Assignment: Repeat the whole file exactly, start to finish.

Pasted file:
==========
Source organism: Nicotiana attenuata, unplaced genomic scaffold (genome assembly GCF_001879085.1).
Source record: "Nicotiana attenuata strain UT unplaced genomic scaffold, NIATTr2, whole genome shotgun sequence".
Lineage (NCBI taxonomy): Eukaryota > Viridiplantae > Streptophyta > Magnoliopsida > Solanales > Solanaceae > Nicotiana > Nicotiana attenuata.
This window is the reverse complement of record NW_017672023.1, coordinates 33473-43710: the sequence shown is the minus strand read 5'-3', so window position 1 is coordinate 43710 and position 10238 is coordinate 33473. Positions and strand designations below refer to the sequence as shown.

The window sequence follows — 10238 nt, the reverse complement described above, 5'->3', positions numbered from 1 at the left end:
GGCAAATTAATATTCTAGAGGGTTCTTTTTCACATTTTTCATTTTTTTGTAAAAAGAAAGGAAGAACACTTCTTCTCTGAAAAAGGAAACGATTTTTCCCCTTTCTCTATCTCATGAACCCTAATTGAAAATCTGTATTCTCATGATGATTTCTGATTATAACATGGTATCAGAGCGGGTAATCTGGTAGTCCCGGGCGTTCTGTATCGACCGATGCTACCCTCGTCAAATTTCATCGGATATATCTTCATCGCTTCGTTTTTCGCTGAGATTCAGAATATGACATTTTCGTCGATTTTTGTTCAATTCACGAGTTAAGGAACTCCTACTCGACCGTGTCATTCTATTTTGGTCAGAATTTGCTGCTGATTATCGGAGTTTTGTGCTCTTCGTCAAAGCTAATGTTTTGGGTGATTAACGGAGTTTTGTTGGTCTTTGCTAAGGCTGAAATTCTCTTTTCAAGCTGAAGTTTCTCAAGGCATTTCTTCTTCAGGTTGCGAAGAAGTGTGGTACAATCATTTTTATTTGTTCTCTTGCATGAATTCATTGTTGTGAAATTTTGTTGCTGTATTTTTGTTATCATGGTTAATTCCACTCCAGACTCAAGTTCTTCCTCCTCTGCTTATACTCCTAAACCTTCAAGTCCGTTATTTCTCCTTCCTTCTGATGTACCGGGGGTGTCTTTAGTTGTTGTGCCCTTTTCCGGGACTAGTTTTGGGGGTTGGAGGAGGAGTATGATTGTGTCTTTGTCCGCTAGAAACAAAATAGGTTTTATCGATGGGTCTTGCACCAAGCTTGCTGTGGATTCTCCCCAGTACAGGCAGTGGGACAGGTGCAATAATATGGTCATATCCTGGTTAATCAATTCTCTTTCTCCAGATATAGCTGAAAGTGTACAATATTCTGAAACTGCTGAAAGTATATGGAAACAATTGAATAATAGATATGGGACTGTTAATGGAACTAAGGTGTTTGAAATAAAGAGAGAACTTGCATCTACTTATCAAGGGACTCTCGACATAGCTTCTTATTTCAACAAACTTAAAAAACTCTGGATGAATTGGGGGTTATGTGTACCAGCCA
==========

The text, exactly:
Source organism: Nicotiana attenuata, unplaced genomic scaffold (genome assembly GCF_001879085.1).
Source record: "Nicotiana attenuata strain UT unplaced genomic scaffold, NIATTr2, whole genome shotgun sequence".
Lineage (NCBI taxonomy): Eukaryota > Viridiplantae > Streptophyta > Magnoliopsida > Solanales > Solanaceae > Nicotiana > Nicotiana attenuata.
This window is the reverse complement of record NW_017672023.1, coordinates 33473-43710: the sequence shown is the minus strand read 5'-3', so window position 1 is coordinate 43710 and position 10238 is coordinate 33473. Positions and strand designations below refer to the sequence as shown.

The window sequence follows — 10238 nt, the reverse complement described above, 5'->3', positions numbered from 1 at the left end:
GGCAAATTAATATTCTAGAGGGTTCTTTTTCACATTTTTCATTTTTTTGTAAAAAGAAAGGAAGAACACTTCTTCTCTGAAAAAGGAAACGATTTTTCCCCTTTCTCTATCTCATGAACCCTAATTGAAAATCTGTATTCTCATGATGATTTCTGATTATAACATGGTATCAGAGCGGGTAATCTGGTAGTCCCGGGCGTTCTGTATCGACCGATGCTACCCTCGTCAAATTTCATCGGATATATCTTCATCGCTTCGTTTTTCGCTGAGATTCAGAATATGACATTTTCGTCGATTTTTGTTCAATTCACGAGTTAAGGAACTCCTACTCGACCGTGTCATTCTATTTTGGTCAGAATTTGCTGCTGATTATCGGAGTTTTGTGCTCTTCGTCAAAGCTAATGTTTTGGGTGATTAACGGAGTTTTGTTGGTCTTTGCTAAGGCTGAAATTCTCTTTTCAAGCTGAAGTTTCTCAAGGCATTTCTTCTTCAGGTTGCGAAGAAGTGTGGTACAATCATTTTTATTTGTTCTCTTGCATGAATTCATTGTTGTGAAATTTTGTTGCTGTATTTTTGTTATCATGGTTAATTCCACTCCAGACTCAAGTTCTTCCTCCTCTGCTTATACTCCTAAACCTTCAAGTCCGTTATTTCTCCTTCCTTCTGATGTACCGGGGGTGTCTTTAGTTGTTGTGCCCTTTTCCGGGACTAGTTTTGGGGGTTGGAGGAGGAGTATGATTGTGTCTTTGTCCGCTAGAAACAAAATAGGTTTTATCGATGGGTCTTGCACCAAGCTTGCTGTGGATTCTCCCCAGTACAGGCAGTGGGACAGGTGCAATAATATGGTCATATCCTGGTTAATCAATTCTCTTTCTCCAGATATAGCTGAAAGTGTACAATATTCTGAAACTGCTGAAAGTATATGGAAACAATTGAATAATAGATATGGGACTGTTAATGGAACTAAGGTGTTTGAAATAAAGAGAGAACTTGCATCTACTTATCAAGGGACTCTCGACATAGCTTCTTATTTCAACAAACTTAAAAAACTCTGGATGAATTGGGGGTTATGTGTACCAGCCA